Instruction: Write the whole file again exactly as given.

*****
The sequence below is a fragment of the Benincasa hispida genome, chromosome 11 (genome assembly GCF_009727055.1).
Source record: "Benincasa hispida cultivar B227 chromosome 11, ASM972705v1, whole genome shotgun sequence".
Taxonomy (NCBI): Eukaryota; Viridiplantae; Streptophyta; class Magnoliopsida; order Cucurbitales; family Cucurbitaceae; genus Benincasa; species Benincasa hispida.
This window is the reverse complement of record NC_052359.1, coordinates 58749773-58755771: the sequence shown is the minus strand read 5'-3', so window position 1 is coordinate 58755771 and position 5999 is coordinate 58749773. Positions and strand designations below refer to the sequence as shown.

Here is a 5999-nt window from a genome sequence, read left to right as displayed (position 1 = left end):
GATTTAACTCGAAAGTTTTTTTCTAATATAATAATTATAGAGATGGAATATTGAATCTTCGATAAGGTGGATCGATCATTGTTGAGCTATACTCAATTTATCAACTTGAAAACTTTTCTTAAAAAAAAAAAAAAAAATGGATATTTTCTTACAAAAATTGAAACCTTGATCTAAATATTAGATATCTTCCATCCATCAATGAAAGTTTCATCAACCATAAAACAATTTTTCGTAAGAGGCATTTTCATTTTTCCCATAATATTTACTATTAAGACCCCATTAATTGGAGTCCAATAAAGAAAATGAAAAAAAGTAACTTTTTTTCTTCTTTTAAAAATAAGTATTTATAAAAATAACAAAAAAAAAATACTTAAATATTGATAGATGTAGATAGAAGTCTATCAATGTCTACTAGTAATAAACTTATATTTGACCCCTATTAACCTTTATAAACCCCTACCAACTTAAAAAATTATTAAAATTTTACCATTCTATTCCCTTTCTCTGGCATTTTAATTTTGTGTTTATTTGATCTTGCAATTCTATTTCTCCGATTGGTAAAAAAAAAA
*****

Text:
The sequence below is a fragment of the Benincasa hispida genome, chromosome 11 (genome assembly GCF_009727055.1).
Source record: "Benincasa hispida cultivar B227 chromosome 11, ASM972705v1, whole genome shotgun sequence".
Taxonomy (NCBI): Eukaryota; Viridiplantae; Streptophyta; class Magnoliopsida; order Cucurbitales; family Cucurbitaceae; genus Benincasa; species Benincasa hispida.
This window is the reverse complement of record NC_052359.1, coordinates 58749773-58755771: the sequence shown is the minus strand read 5'-3', so window position 1 is coordinate 58755771 and position 5999 is coordinate 58749773. Positions and strand designations below refer to the sequence as shown.

Here is a 5999-nt window from a genome sequence, read left to right as displayed (position 1 = left end):
GATTTAACTCGAAAGTTTTTTTCTAATATAATAATTATAGAGATGGAATATTGAATCTTCGATAAGGTGGATCGATCATTGTTGAGCTATACTCAATTTATCAACTTGAAAACTTTTCTTAAAAAAAAAAAAAAAAATGGATATTTTCTTACAAAAATTGAAACCTTGATCTAAATATTAGATATCTTCCATCCATCAATGAAAGTTTCATCAACCATAAAACAATTTTTCGTAAGAGGCATTTTCATTTTTCCCATAATATTTACTATTAAGACCCCATTAATTGGAGTCCAATAAAGAAAATGAAAAAAAGTAACTTTTTTTCTTCTTTTAAAAATAAGTATTTATAAAAATAACAAAAAAAAAATACTTAAATATTGATAGATGTAGATAGAAGTCTATCAATGTCTACTAGTAATAAACTTATATTTGACCCCTATTAACCTTTATAAACCCCTACCAACTTAAAAAATTATTAAAATTTTACCATTCTATTCCCTTTCTCTGGCATTTTAATTTTGTGTTTATTTGATCTTGCAATTCTATTTCTCCGATTGGTAAAAAAAAAA